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Bleak Irish wool sales raise concerns industry is 'declining into oblivion'

A representative of sheep farmers said that “all indications point to an impending total price collapse”.
Nov 17th 2018, 8:15 AM 17,199 47

RECENT SALES OF wool have raised concerns that the Irish industry is “declining into oblivion” according to a group representing farmers.

The Irish Cattle and Sheep Farmers’ Association chairman John Brooks said that ”sales at the Bradford Wool Sales are a key indicator of what Irish farmers can expect to achieve for wool. Unfortunately, all indications point to an impending total price collapse”.

At the wool auction held last week, the total weight offered at auction was 1.475m/kg while the total weight sold was 0.735m/kg, bringing a clearance of just 49.8%.

Standard sales would often see over 2m kg up for sale with a clearance of over 90%.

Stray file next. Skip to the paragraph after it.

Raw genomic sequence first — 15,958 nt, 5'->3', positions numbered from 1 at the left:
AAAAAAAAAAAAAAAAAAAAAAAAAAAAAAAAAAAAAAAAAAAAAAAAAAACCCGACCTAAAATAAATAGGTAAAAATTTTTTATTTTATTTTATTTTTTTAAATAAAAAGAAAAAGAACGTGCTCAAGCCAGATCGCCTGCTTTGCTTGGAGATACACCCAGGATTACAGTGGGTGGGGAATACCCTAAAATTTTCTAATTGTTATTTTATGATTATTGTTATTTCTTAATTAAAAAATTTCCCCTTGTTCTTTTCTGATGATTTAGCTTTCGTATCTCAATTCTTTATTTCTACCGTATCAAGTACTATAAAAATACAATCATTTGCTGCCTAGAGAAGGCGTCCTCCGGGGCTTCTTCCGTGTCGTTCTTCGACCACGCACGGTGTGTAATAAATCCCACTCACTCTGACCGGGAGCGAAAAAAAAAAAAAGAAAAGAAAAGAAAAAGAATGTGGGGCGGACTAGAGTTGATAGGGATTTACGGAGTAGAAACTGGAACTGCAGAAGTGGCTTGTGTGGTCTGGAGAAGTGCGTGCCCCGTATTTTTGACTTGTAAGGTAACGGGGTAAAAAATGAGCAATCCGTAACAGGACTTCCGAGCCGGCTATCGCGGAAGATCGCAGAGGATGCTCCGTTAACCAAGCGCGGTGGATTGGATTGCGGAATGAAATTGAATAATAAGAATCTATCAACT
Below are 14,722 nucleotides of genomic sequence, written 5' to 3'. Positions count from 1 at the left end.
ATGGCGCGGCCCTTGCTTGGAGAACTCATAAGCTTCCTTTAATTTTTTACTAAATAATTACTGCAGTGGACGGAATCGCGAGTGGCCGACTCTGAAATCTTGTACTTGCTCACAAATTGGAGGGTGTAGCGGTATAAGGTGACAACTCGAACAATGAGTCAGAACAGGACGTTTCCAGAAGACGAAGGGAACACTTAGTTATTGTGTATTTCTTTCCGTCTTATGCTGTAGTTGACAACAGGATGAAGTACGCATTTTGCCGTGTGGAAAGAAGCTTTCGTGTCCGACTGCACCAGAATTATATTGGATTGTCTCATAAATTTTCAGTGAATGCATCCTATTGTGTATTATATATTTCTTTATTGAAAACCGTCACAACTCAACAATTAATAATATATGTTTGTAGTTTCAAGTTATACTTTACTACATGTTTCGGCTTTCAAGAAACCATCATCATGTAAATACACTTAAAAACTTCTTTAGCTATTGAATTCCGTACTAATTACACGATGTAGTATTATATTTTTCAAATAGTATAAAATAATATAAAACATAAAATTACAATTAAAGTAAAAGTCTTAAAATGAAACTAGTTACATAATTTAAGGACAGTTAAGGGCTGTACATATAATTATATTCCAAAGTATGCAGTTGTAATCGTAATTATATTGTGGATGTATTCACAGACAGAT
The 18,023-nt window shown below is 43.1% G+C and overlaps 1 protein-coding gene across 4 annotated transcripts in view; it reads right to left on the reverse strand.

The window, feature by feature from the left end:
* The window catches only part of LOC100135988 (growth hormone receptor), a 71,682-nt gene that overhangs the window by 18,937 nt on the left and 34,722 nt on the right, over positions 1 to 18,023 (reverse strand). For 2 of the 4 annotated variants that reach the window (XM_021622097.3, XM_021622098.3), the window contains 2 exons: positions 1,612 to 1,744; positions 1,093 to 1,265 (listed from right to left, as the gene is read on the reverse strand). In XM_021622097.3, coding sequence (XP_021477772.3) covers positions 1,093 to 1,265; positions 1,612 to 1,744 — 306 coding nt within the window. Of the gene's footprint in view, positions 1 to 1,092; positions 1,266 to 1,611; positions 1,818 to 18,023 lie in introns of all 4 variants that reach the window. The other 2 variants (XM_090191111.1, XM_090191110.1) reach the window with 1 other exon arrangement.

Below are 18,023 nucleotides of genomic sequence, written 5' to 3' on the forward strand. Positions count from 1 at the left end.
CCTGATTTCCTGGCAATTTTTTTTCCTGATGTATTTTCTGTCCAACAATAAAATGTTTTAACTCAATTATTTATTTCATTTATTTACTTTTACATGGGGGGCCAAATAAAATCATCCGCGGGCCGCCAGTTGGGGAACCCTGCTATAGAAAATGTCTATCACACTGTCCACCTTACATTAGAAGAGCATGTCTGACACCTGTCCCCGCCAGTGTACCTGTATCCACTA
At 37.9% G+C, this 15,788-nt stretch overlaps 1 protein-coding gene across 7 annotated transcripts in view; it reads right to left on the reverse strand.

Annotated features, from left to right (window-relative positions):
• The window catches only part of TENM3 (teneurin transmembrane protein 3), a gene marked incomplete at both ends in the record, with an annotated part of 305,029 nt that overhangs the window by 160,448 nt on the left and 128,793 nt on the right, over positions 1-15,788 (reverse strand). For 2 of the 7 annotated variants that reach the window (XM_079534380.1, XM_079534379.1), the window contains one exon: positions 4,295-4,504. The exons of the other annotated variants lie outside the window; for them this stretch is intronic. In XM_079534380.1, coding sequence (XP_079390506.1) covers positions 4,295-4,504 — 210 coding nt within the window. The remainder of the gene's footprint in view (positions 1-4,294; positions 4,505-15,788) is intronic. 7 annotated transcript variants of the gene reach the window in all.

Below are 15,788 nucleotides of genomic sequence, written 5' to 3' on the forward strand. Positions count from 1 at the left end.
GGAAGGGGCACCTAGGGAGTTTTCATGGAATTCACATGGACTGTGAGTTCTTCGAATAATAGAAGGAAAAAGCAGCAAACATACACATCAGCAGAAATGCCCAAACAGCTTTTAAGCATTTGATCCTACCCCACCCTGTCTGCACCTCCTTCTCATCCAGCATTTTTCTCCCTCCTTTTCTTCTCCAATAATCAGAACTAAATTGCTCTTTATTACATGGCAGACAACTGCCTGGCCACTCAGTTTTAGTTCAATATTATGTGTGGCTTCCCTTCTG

“With prices also continuing to fall, the result is that buyers are not quoting for Irish wool as the market just isn’t there,” Brooks said.

The organisation has called for the establishment of a dedicated Irish Wool Forum to address the issue. 

Brooks added: “It makes no sense to sit back and watch an industry decline into oblivion.

We already have some great businesses here that harness all the qualities of wool and produce the finest products including: fabrics, bedding, carpeting and for insulation purposes. 
While we commend these businesses, they utilise only a fraction of wool produced annually.

But there’s another concern: if the industry ramps up production, it also increases the chance of animal welfare issues arising.

“This is a real vicious circle; the price achieved for wool is not covering the cost of shearing. Then, to add insult to injury, we see what should be considered a valuable and environmentally friendly raw material being dumped.”

Brooks said: “The reality is the future should be bright for wool. At a time when policies in all sectors are moving towards anti-waste positions, I see no reason why wool should be treated any differently.”

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Gráinne Ní Aodha


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